What To Expect:
Chris sings many songs that have entered into the oral tradition of American and British folk music. A concert may include work-songs from the days of sail, songs of love and parting, ballads and story songs of the supernatural, or the songs our forbearers might have sung “just for the fun of it.” Each song will carry with it the stories of its origins, meanings contained therein, or significance as it relates to contemporary issues. These stories connect us to our past, and thereby to who we are today today. These are the stories of those who came before, built and nurtured their families and their country, and who left some of those stories in their music.
Chris uses skills learned as a Public School music teacher, and interpreter at Mystic Seaport Museum, to engage with audiences, and invite them to participate during concerts in the hopes of making the music more their own
A Little About Chris:
My lullabies as a child were traditional songs of the sea, and from a very early age I was exposed to a wide variety of folk music. Early years living and growing up on Long Island opened a wonderful world of music via the Guitar Workshop of Roslyn, and the great people that populated the stage of My Father’s Place, a venue that hosted the truly great rock musicians on Saturday night, but held court for the royalty of folk on Sunday afternoon.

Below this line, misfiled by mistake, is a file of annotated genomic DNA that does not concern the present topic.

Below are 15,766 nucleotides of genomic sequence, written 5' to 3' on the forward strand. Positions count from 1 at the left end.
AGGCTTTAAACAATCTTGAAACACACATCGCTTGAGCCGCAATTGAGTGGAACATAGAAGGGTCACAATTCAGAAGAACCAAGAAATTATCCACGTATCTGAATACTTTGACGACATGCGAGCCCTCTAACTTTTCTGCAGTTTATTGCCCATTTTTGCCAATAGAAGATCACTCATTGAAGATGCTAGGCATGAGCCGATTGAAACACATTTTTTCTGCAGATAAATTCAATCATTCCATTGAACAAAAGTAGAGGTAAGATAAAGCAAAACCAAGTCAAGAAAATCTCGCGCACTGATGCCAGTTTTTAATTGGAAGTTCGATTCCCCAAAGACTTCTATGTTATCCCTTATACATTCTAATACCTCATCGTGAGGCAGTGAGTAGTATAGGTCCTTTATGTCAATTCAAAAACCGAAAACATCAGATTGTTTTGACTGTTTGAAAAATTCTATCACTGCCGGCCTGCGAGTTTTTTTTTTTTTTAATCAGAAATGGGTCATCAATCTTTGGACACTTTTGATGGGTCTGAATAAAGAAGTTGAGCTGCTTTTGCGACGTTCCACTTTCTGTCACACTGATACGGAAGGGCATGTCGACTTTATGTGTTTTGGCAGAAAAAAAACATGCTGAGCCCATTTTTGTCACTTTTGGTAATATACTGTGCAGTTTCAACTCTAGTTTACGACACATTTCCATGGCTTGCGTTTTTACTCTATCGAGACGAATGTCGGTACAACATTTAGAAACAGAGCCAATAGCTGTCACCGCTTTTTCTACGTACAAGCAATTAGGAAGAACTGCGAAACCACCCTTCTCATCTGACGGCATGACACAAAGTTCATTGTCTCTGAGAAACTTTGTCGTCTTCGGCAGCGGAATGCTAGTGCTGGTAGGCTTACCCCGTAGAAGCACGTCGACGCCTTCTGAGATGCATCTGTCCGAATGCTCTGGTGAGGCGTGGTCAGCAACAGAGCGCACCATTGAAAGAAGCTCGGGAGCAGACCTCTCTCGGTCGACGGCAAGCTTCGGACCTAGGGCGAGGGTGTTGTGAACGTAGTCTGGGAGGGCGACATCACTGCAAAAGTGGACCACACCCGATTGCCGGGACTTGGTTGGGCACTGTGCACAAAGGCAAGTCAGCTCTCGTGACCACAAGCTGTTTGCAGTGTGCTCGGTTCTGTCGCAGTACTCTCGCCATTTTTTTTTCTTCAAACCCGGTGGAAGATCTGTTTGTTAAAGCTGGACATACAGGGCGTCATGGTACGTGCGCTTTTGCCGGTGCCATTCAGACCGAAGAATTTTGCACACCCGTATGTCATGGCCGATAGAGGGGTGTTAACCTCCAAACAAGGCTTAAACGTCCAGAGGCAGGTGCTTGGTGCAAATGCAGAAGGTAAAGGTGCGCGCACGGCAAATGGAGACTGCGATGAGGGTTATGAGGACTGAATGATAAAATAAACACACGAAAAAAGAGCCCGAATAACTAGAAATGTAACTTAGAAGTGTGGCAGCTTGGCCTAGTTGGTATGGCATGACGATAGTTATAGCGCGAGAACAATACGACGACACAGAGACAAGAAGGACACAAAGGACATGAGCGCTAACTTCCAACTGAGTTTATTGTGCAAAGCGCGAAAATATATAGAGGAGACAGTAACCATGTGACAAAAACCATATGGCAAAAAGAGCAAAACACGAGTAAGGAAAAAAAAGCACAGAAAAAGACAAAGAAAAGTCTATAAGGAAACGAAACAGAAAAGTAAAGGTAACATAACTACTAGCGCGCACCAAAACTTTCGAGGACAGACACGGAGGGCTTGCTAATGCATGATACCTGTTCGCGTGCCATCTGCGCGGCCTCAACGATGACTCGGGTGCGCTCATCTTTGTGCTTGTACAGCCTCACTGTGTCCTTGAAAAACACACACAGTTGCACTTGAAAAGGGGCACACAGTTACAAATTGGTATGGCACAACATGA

As the years went on I studied formally, and went on to become a public school music teacher (from which I am now retired,) but the folk music stayed as a foundation of my musical life. One of the benefits of a school schedule is it allowed me to spend some of my summer vacations as one of the Chanteymen at Mystic Seaport Museum in Connecticut; one of the few places left where Sea Chanteys could be heard in performing the jobs for which they were used.
A wonderful personal experience was to Chantey up the anchor on board the Bark Picton Castle during my three week stint on board sailing her during the summer of 2009, and to sail as crew, and Chantey on board of the Charles W. Morgan – the only wooden whaler left in the world – in the summer of 2014.
I do, and have done many things in life, but something that has remained a constant has been the performance of, and involvement with, Traditional Folk Music. Whether songs of the sea, the land, history, or contemporary topics, I love to sing and play with people as we enjoy the first “do-it-yourself” music